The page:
Tapemark began distributing automatic labeling machines in 1978 in order to give its customers the equipment they needed to efficiently apply labels to containers. Tapemark was also starting to manufacture products for medical purposes. Years of printing on sticky, multilayer paper stocks had given Tapemark a reputation for being good at handling difficult materials. Because of this, medical concerns came to Tapemark in the later 1970s to see if the company would apply its expertise to the medical field. Some of Tapemark's first products in this segment were a plastic sheet used to suppress pain and the electrodes that were affixed to skin for electrocardiograms. In 1980, Tapemark began providing custom medical devices to domestic and international original equipment manufacturers. The company was branching out beyond the label printing business not only into the medical field but also into areas like personal care products, meat packaging, and promotional products.
In 1981, Tapemark bought a building in Woodville, Wisconsin, and renovated it to serve as the location for the manufacture of medical products. After a few years, the medical products division was moved back to St. Paul and Woodville became the center for the automotive striping business. The facility was expanded three times and became an early example of just-in-time manufacturing. If an order came in at 11 a.m., it was sent out by the end of the afternoon. According to Tapemark, the facility operated for ten years without a back order. Visitors came to the tiny Wisconsin town from far away to see how Tapemark's facility was set up.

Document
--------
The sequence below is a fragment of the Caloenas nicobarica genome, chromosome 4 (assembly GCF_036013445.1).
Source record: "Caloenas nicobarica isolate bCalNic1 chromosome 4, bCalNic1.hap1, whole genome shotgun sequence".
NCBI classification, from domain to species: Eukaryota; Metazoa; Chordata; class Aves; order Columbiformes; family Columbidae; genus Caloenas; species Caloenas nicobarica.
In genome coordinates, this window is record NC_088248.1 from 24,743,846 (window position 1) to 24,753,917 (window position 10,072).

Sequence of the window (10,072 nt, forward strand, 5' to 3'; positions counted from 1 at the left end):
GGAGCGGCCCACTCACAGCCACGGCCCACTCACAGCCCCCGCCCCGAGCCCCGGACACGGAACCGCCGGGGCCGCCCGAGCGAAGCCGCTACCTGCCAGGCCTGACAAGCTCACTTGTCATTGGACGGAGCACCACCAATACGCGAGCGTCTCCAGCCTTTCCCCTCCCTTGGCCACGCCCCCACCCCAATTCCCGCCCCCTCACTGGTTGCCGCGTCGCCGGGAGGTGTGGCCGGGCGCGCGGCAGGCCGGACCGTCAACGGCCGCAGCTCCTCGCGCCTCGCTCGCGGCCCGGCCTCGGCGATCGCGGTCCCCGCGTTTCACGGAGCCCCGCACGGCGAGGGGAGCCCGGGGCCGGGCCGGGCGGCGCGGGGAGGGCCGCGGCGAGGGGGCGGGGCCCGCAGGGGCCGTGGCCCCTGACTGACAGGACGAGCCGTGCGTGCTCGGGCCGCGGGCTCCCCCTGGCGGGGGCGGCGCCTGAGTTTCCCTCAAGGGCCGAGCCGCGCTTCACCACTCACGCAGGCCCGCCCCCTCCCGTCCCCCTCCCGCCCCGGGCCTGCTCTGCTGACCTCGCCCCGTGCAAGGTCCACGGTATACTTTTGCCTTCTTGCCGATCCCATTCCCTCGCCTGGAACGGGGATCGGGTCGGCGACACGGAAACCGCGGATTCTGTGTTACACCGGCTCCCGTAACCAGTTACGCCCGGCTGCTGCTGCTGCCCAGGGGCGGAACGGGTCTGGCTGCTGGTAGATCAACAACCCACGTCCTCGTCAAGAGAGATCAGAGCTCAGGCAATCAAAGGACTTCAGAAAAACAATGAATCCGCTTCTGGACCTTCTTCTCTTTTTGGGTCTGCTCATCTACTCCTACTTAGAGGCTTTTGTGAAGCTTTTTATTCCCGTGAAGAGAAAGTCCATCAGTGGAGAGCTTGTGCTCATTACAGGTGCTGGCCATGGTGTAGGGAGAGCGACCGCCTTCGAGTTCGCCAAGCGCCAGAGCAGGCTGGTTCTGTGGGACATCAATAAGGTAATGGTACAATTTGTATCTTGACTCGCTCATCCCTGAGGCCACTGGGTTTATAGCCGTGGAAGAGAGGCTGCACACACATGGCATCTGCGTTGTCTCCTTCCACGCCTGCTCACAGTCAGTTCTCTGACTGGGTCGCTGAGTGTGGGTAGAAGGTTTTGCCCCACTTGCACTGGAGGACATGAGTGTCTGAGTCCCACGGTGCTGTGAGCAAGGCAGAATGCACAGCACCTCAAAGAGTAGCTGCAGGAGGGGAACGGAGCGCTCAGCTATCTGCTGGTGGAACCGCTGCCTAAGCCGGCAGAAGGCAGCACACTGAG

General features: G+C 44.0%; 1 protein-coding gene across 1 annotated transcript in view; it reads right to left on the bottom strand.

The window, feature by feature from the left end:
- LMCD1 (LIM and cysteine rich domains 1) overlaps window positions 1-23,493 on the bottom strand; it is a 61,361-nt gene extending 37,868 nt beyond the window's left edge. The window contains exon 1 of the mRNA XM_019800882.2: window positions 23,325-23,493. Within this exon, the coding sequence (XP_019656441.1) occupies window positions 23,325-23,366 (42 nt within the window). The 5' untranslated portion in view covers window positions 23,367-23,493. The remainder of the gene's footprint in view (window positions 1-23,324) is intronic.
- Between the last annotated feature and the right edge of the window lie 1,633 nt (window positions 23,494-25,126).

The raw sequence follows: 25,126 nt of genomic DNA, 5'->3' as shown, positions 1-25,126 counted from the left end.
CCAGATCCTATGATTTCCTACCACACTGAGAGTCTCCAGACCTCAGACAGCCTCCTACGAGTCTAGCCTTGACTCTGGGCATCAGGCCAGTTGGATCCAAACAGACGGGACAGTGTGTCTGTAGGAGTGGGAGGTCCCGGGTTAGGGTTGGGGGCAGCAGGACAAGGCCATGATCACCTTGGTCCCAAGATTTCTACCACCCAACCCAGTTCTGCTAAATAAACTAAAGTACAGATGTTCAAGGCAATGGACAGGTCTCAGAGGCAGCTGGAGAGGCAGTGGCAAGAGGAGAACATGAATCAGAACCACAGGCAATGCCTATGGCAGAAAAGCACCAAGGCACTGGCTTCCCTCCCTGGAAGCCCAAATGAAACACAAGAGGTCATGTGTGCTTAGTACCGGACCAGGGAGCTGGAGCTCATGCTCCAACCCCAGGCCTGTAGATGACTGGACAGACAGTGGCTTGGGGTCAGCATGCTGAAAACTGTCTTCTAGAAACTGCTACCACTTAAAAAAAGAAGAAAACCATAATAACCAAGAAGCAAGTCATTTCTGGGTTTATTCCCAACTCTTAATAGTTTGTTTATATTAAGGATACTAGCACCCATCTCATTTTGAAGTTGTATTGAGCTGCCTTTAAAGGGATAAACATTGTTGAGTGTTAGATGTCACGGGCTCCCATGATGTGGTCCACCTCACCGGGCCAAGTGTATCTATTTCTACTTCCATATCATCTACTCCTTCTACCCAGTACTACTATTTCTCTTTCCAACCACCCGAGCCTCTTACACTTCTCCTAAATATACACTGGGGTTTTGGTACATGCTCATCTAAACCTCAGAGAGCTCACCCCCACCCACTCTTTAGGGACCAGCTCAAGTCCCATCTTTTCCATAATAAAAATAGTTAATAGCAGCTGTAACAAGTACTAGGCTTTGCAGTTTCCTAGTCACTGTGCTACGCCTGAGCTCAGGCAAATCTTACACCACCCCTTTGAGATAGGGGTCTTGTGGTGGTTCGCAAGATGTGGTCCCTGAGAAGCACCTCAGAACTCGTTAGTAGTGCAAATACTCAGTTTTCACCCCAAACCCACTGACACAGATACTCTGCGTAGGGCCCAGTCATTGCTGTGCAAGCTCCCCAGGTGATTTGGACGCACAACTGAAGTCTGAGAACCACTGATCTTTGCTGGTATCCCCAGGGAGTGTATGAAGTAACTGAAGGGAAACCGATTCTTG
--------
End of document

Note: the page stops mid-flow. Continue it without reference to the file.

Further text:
Tapemark's sales grew to around $17 million in 1984. As Tapemark's activity in the medical field increased, the company registered with the U.S. Food and Drug Administration in 1986 as a device contract manufacturer. Three years later, Tapemark was also certified as a drug contract manufacturer, which allowed it to incorporate medications in products such as wound dressings and patches. Klas's son Robert C. Klas, Jr., who had left a career in banking to join the company in the early 1980s, became president of Tapemark in 1990.
Tapemark branched out to the industrial and electronics markets in 1988. This new business area developed naturally from the company's work with medical products, since electronic products required a similar controlled manufacturing environment in order to keep dust particles and contaminants off sensitive components. One of Tapemark's first products in the electronics field was the so-called "slack tab" used to control videotape slack. During the videotape cassette craze of the late 1980s, Tapemark made millions of these tiny tabs.
Even though all manufacturing was done in West St. Paul, Tapemark found that it was useful to have sales representatives close to its clients around the United States. The company developed a sales network by hiring people around the country who operated out of their homes or an independent office. All sales representatives were Tapemark employees, but many were located far afield. At certain times, Tapemark had representatives in Europe and, during the high point of electronics production, in Singapore.
Continued Expansion in the 1990s and Beyond
As sales continued to grow, Tapemark added a fourth facility to its West St. Paul campus in 1992. This building incorporated a state-of-the-art clean room manufacturing facility for sensitive electronics and medical products. Soon after this facility was completed, the automotive striping business in Woodville was sold to Tapemark employees. Tapemark's community involvement also evolved: the Tapemark Pro-Am added a women's golf tournament in 1995. The men's tournament had raised around $2.6 million since 1972.
In 1997, Tapemark added custom coating to its range of capabilities. Now the company could buy plain paper and add a specific adhesive or other coating to it. The expansion into custom coating, when combined with Tapemark's existing expertise in printing, die cutting, and packing, made the company more vertically integrated. That year Tapemark was also certified to ISO 9001, the international quality management standard, and EN46001, the specific standard for the medical device industry. These certifications increased the company's market penetration, since some countries required ISO certification before a product could be marketed.